Thursday, December 23, 2004
What: "'Twas the Night Bear-Fore Christmas" with puppeteer Jim Gamble When: 3:30 and 5:30 p.m. Tuesday Where: Sheraton Steamboat Resort Hotel Grand Ballroom Tickets: $1 for children and $10 for adults; available at All That Jazz or at the Strings in the Mountains office Call: 879-5056, ext. 100
For Jim Gamble, a puppet show is a three-way conversation. He learned early on that for a show to keep people -- children and adults -- interested, the puppeteer needs to have a passion for his audience, not just for his puppets.
"I customize my shows to the audience," he said. Although he has been performing "'Twas the Night Bear-Fore Christmas" for 20 years, every show is different.
In rhyme and song, the show retells the famous poem, substituting bear marionettes as the characters.
Children and their teddy bears are invited to a party with cookies and drinks after the show.
Puppet popularity is growing nationally and internationally, as shown by puppet festivals held everywhere from Pakistan to Japan.
Puppetry is combination of all the arts -- theater, sculpture, painting -- and that's why Gamble got interested and stayed interested. His passion for the art has earned him an international reputation.
In just the past year, Gamble has performed in Siberia, Guatemala, Bolivia and Croatia.
This will be Gamble's third time on stage in Steamboat.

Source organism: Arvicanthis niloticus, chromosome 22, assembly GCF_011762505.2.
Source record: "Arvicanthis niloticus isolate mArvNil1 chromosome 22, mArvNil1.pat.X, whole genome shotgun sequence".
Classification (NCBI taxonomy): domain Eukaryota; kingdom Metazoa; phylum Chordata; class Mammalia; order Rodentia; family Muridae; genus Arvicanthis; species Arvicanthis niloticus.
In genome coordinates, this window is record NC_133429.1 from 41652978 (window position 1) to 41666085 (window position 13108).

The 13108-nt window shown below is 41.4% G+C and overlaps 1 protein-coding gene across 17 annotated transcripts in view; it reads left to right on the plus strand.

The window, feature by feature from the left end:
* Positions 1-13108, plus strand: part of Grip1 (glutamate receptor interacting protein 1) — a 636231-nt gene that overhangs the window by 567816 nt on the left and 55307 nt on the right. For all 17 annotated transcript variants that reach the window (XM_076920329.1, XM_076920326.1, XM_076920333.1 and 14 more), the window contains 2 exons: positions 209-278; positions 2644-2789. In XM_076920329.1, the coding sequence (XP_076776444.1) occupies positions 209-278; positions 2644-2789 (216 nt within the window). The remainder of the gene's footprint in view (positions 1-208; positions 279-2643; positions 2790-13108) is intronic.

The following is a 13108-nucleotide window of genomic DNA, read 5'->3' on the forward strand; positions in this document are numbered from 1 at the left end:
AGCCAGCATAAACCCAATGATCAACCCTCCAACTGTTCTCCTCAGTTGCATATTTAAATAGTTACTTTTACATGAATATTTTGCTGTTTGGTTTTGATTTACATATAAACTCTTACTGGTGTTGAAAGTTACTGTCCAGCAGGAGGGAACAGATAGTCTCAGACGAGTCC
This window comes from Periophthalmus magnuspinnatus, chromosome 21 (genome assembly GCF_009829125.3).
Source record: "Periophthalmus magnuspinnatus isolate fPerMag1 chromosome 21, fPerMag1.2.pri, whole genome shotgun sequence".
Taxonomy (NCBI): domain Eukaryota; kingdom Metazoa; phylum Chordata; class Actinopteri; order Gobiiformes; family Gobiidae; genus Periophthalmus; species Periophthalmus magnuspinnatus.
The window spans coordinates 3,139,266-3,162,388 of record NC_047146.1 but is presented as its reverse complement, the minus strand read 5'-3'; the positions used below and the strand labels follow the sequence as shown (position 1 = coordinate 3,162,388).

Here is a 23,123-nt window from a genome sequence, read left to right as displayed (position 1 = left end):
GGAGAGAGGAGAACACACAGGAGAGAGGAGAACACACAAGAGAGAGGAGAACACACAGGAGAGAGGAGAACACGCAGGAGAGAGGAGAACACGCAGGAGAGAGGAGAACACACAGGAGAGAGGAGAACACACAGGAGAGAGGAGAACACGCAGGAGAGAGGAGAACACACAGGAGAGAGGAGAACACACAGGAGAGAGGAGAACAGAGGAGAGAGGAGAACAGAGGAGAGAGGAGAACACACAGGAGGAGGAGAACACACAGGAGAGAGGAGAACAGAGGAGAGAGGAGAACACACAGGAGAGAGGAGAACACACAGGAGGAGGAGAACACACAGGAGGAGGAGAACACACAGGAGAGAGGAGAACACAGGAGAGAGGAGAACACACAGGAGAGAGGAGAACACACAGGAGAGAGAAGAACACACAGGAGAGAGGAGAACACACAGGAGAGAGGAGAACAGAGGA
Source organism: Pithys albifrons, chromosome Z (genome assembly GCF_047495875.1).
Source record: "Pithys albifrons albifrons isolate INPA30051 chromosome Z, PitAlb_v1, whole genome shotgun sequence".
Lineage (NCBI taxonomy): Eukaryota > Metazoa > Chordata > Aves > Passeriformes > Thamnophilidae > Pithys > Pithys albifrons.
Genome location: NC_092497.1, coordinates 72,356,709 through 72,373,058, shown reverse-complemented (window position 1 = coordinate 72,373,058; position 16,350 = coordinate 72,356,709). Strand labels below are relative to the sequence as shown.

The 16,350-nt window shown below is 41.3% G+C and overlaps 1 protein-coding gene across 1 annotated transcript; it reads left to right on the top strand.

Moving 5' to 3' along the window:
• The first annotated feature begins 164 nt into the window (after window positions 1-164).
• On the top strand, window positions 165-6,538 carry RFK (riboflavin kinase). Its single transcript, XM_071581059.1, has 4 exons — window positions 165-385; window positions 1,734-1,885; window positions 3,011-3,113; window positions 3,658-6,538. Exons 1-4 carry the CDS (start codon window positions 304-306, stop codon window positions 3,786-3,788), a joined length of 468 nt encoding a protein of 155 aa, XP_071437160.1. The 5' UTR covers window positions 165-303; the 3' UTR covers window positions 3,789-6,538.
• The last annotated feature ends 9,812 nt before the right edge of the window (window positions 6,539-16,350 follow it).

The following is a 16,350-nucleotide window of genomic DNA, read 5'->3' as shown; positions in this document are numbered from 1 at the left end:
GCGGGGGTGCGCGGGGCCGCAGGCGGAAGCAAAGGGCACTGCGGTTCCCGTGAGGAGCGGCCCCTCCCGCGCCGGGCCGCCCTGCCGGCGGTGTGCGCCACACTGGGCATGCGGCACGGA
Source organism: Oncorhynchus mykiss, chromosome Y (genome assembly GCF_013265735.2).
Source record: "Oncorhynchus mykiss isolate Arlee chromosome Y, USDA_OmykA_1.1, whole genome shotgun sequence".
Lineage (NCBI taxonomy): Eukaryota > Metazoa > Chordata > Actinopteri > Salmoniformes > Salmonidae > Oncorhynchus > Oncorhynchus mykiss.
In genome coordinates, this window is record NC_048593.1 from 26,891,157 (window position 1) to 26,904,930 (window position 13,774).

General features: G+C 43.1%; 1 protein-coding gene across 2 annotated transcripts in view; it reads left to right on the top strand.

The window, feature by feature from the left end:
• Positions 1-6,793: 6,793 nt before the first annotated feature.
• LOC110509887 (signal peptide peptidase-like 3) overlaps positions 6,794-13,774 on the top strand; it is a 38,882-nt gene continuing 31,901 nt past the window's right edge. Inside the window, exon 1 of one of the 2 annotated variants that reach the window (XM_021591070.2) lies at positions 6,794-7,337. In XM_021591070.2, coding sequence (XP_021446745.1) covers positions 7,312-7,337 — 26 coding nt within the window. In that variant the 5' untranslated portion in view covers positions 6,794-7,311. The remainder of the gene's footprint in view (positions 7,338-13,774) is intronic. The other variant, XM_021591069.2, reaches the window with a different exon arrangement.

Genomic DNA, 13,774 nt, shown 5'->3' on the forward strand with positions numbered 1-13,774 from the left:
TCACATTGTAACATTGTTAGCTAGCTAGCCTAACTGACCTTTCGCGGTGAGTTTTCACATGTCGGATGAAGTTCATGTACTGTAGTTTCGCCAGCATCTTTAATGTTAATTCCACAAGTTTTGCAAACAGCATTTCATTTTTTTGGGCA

For children, the show is entertaining, but for adults, the intricacies of the puppets -- their structure and manipulation -- holds equal fascination.
Each puppet takes between 75 and 100 hours to create.
"You can't buy these marionettes," he said. The faces are designed by Gamble and handmade in his studio. Clay is sculpted to make a plaster mold, which then is filled with the neoprene that eventually makes the face of a marionette.
The neoprene then is put on a wood form.
Although Gamble is best known for his marionettes, his stable of creations includes rod puppets, shadow puppets and life-size Japanese Bunraku puppets.
Gamble holds regular master classes on puppet making, where people around the world pay $1,500 to spend five days with him.
Gamble has been interested in puppeteering since his was 10 years old, but he chose the life of a pilot instead. He spent five years in the U.S. Air Force and another 15 years as a commercial pilot for Continental Airlines. When Continental declared bankruptcy in 1983, Gamble opted for early retirement, started making puppets and never looked back.